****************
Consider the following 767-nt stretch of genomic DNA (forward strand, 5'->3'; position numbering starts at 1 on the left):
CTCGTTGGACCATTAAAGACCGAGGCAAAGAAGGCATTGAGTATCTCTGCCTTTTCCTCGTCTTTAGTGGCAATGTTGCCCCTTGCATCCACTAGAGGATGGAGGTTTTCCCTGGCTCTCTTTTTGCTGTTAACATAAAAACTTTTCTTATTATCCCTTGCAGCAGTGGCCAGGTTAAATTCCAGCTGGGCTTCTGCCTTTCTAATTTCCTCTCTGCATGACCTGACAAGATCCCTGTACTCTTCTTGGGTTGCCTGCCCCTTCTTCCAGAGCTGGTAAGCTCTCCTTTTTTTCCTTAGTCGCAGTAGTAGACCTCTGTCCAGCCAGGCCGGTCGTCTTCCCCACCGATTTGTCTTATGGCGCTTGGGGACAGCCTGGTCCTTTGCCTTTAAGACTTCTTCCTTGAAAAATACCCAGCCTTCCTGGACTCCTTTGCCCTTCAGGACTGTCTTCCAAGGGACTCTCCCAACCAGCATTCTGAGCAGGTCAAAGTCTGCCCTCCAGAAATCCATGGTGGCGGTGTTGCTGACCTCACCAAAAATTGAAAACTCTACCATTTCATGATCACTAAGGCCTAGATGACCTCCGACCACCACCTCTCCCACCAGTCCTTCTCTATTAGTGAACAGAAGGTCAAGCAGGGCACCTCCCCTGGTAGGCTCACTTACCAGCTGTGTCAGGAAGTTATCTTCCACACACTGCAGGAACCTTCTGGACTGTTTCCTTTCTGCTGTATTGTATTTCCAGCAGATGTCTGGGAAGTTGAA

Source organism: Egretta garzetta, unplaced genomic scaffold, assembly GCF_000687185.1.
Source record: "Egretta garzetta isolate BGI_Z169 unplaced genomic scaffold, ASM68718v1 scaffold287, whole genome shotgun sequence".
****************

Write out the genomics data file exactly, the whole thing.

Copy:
Consider the following 767-nt stretch of genomic DNA (forward strand, 5'->3'; position numbering starts at 1 on the left):
CTCGTTGGACCATTAAAGACCGAGGCAAAGAAGGCATTGAGTATCTCTGCCTTTTCCTCGTCTTTAGTGGCAATGTTGCCCCTTGCATCCACTAGAGGATGGAGGTTTTCCCTGGCTCTCTTTTTGCTGTTAACATAAAAACTTTTCTTATTATCCCTTGCAGCAGTGGCCAGGTTAAATTCCAGCTGGGCTTCTGCCTTTCTAATTTCCTCTCTGCATGACCTGACAAGATCCCTGTACTCTTCTTGGGTTGCCTGCCCCTTCTTCCAGAGCTGGTAAGCTCTCCTTTTTTTCCTTAGTCGCAGTAGTAGACCTCTGTCCAGCCAGGCCGGTCGTCTTCCCCACCGATTTGTCTTATGGCGCTTGGGGACAGCCTGGTCCTTTGCCTTTAAGACTTCTTCCTTGAAAAATACCCAGCCTTCCTGGACTCCTTTGCCCTTCAGGACTGTCTTCCAAGGGACTCTCCCAACCAGCATTCTGAGCAGGTCAAAGTCTGCCCTCCAGAAATCCATGGTGGCGGTGTTGCTGACCTCACCAAAAATTGAAAACTCTACCATTTCATGATCACTAAGGCCTAGATGACCTCCGACCACCACCTCTCCCACCAGTCCTTCTCTATTAGTGAACAGAAGGTCAAGCAGGGCACCTCCCCTGGTAGGCTCACTTACCAGCTGTGTCAGGAAGTTATCTTCCACACACTGCAGGAACCTTCTGGACTGTTTCCTTTCTGCTGTATTGTATTTCCAGCAGATGTCTGGGAAGTTGAA

Source organism: Egretta garzetta, unplaced genomic scaffold, assembly GCF_000687185.1.
Source record: "Egretta garzetta isolate BGI_Z169 unplaced genomic scaffold, ASM68718v1 scaffold287, whole genome shotgun sequence".